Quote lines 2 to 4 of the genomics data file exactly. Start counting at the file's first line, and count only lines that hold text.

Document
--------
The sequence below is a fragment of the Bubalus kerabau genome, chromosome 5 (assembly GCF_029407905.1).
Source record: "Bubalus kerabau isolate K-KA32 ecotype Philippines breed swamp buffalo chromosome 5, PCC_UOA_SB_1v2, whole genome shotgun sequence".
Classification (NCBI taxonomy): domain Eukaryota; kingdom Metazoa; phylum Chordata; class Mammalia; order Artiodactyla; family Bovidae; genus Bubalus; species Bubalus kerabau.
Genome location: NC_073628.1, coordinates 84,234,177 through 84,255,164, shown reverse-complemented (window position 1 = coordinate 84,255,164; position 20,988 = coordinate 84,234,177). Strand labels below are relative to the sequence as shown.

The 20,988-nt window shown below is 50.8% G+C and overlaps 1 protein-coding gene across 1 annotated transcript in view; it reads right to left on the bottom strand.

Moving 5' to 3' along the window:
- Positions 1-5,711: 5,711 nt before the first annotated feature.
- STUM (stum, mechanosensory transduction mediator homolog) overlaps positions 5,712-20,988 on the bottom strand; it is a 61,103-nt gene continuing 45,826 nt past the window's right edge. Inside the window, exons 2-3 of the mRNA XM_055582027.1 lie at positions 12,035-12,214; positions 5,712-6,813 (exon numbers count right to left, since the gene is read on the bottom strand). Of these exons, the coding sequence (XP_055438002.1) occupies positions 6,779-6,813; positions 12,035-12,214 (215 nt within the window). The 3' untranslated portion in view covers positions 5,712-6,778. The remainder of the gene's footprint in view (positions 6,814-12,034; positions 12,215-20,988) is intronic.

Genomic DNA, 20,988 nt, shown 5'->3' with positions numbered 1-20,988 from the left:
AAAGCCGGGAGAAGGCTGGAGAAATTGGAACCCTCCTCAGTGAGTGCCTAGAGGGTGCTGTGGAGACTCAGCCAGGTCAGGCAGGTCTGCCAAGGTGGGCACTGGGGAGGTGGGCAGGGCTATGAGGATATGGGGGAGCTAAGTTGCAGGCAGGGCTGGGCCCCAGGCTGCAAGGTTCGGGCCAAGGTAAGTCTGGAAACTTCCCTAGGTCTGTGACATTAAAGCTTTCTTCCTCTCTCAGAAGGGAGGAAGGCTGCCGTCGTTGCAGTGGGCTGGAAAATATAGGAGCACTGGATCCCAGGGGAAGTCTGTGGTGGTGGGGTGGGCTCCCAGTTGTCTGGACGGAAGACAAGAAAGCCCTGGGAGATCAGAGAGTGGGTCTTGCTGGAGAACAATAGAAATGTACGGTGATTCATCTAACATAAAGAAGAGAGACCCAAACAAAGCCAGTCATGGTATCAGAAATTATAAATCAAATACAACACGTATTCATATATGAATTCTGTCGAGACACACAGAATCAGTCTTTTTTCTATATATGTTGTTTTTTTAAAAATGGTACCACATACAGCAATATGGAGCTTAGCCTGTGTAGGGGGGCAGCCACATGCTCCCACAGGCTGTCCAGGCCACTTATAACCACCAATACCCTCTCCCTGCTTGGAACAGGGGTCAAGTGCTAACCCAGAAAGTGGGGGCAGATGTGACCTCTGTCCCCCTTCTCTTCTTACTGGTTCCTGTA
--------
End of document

Source record: "Bubalus kerabau isolate K-KA32 ecotype Philippines breed swamp buffalo chromosome 5, PCC_UOA_SB_1v2, whole genome shotgun sequence".
Classification (NCBI taxonomy): domain Eukaryota; kingdom Metazoa; phylum Chordata; class Mammalia; order Artiodactyla; family Bovidae; genus Bubalus; species Bubalus kerabau.
Genome location: NC_073628.1, coordinates 84,234,177 through 84,255,164, shown reverse-complemented (window position 1 = coordinate 84,255,164; position 20,988 = coordinate 84,234,177). Strand labels below are relative to the sequence as shown.